As mentioned in the fever section, a red rash that does not pale when pressed that occurs with a fever is a reason see your doctor immediately. Rashes that make children feel uncomfortable (painful or itchy and not responsive to over the counter treatments) may require a visit to the clinic, particularly if the rash seems to be getting worse or is associated with other symptoms throughout the body.

The stomach flu does not generally require a trip to the doctor, but if there is blood in the vomit or stool, signs of dehydration (less than three potties/wet diapers in a 24 hour period dry eyes, mouth), or you feel like things are getting worse instead of better with time, take your child to the doctor.

There are degrees of allergic reactions that range from local to systemic (whole body) regarding the extent of the affected area. It is not unusual for kids to get mosquito bites, with each subsequent bite getting more swollen as the season progresses. It is nothing to seek care for, just be aware that it can happen and to prevent bites by using mosquito spray that contains DEET. If a bite does occur, use hydrocortisone cream +/- diphenhydramine to relieve symptoms.
If a bug bite/sting causes problems swallowing or breathing, swelling in the face that may compromise vision, swallowing, or breathing, seek care immediately. If you have managed the bite/sting at home but are concerned that the reaction was more than just local swelling, it is a good idea to visit your doctor to discuss this, as your child may require an epinephrine pen for use with subsequent bites that may result in worse reactions. Bites that seem to worsen instead of improve after 2-3 days may actually be complicated by a bacterial infection. These may require medical treatment.

A red, non-blistering sunburn can often be managed at home. If blistering occurs, especially over a large part of the body, and/or if there is a fever over 100, a child should be seen. Remember, it is possible to get heat stroke without getting sunburned. Of course, prevention is best. That means sunscreen, staying out of the sun during peak hours, and getting plenty of fluids.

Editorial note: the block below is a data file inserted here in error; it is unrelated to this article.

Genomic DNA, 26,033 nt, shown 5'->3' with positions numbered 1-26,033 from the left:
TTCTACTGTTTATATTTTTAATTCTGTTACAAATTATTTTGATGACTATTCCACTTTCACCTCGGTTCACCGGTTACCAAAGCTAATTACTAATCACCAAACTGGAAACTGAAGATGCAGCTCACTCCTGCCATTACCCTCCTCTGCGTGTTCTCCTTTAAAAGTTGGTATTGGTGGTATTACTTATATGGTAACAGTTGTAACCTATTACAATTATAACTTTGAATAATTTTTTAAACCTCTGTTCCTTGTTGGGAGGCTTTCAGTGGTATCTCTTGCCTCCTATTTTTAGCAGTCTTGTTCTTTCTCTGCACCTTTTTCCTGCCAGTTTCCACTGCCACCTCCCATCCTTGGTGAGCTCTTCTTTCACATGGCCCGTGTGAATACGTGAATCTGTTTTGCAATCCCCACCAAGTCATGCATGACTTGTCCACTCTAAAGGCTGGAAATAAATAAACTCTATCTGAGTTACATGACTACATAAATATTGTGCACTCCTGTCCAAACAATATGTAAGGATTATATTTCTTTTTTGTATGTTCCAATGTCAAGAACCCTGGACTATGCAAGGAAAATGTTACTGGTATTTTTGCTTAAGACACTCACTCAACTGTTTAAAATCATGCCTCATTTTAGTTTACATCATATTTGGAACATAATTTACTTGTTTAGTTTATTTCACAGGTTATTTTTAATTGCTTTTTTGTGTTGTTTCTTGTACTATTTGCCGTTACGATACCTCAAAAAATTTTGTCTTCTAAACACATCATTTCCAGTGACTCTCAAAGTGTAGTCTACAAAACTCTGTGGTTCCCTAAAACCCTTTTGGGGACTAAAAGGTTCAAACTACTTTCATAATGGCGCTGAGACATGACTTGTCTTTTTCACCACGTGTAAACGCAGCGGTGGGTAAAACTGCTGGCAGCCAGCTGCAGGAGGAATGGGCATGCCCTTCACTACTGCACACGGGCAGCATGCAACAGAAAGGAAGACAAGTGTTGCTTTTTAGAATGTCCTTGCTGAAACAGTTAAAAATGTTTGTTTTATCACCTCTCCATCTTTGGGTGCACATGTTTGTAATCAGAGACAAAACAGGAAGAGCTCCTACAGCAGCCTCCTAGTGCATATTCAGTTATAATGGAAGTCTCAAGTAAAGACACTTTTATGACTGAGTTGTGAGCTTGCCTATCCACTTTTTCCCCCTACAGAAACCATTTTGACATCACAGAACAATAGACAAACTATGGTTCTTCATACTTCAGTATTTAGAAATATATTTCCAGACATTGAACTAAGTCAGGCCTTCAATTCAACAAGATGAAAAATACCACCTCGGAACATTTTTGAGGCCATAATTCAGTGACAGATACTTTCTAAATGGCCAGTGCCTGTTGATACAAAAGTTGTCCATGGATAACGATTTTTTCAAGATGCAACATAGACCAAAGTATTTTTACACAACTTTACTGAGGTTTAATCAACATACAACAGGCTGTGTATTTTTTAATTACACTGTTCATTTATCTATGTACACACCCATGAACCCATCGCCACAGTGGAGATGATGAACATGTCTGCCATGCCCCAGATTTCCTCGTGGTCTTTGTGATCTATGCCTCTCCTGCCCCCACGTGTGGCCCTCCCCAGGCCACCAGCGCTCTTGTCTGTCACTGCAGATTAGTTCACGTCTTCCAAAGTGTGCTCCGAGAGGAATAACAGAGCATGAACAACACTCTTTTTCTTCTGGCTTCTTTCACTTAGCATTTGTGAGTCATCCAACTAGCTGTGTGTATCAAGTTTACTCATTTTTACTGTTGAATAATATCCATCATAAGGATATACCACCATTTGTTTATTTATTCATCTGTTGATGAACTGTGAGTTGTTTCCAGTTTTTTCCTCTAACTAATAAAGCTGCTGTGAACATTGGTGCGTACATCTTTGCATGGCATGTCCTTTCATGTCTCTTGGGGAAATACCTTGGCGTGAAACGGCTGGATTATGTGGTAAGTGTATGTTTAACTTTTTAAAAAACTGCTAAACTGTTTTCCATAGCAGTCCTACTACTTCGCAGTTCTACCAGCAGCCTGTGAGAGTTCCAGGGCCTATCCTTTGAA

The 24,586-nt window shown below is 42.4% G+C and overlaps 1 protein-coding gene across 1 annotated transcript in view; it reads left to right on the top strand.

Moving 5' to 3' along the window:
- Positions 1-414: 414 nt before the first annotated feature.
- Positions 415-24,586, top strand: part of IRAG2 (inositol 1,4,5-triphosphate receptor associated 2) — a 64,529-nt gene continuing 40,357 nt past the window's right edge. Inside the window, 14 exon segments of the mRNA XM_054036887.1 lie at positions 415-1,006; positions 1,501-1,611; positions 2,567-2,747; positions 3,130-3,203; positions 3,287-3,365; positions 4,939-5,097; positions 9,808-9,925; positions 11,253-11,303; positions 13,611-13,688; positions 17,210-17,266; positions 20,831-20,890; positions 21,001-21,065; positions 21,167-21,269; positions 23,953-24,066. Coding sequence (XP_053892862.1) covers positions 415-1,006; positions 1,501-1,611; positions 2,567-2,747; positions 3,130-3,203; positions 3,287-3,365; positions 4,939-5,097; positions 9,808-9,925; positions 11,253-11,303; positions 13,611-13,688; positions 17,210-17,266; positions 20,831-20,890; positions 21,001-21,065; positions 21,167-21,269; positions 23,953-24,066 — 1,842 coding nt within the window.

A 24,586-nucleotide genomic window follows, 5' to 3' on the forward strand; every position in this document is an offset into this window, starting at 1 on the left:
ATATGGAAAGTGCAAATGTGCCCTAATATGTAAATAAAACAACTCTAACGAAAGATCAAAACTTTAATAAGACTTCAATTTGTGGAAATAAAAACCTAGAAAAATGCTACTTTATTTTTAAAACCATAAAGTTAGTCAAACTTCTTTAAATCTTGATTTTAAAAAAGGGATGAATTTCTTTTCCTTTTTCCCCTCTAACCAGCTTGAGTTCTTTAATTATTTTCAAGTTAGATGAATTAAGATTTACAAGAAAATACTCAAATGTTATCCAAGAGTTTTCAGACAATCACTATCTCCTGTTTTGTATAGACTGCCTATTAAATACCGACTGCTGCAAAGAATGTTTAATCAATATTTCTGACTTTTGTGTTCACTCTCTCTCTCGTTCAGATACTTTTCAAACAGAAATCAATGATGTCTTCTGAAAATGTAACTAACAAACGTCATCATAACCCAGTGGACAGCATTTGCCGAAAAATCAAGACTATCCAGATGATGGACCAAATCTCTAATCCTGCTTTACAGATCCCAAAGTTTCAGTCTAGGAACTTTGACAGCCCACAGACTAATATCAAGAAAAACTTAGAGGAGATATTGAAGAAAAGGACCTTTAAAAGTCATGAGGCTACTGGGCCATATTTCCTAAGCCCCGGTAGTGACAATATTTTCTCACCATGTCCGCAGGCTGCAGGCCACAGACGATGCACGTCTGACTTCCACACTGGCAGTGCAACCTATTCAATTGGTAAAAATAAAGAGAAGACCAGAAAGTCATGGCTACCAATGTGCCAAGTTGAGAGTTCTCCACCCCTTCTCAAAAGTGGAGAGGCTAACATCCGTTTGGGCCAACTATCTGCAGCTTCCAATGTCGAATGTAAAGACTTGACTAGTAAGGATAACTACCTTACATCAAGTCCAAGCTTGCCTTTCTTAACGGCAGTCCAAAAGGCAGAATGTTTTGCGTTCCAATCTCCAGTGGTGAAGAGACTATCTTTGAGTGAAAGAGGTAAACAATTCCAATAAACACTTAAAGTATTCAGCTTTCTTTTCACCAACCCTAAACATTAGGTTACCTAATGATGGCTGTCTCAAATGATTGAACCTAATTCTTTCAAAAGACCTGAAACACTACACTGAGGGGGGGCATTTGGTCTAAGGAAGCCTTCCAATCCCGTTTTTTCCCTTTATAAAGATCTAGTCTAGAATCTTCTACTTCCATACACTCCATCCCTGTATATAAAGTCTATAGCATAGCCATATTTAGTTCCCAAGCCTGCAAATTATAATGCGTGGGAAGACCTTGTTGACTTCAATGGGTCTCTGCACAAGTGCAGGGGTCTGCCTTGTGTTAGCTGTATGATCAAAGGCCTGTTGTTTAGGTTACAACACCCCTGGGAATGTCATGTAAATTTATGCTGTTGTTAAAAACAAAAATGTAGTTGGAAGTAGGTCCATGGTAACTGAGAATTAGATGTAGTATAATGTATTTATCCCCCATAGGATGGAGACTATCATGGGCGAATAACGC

Seek care if things seem to be getting worse instead of better. For instance, if a child falls and initially seems okay, but then begins vomiting, and then seems to be excessively sleepy, a visit to a care provider is required. Parent experience can also be helpful here. The parent who has seen the three older siblings do okay after similar falls and reactions that experience to determine whether this fall and the subsequent effects is out of the “normal” range. Children who fall and appear to have fractured their skull, new onset of unequal pupils, or who seem confused should also be seen immediately by a care provider.

This is an area where it is especially nice to have a medical ‘home’-a primary care provider who is well known by the patient. This home is often a great place to start when parents are concerned about mental health issues in their children, including anxiety, depression, ADHD, substance use, and significant parent-child conflict. Usually, by the time families come to see me, parents have read a lot online, tried five or six different things with their child that have not been successful, and they feel like they are out of options. Remember, life is complicated for kids today. Many children, and their parents, may benefit from counseling at some point. When counseling alone is not sufficient, medication may be useful in certain circumstances.


Most patient families seeking care are very tech savvy, and I encourage them to go online to get more information. In general, it is nice when patients and their parents are more informed and know when to seek care. I would simply encourage families to remember that when their online research has led them to the doctor’s office, this is an opportunity for that physician to add their experience, training, and acquired expertise to optimize the ability to provide excellent care for that child.

Dr. Joan Connell is a Pediatrician at the UND Center for Family Medicine and the Asthma Clinic. She is President of NDAAP and the Associate Clerkship Director for UND School of Medicine.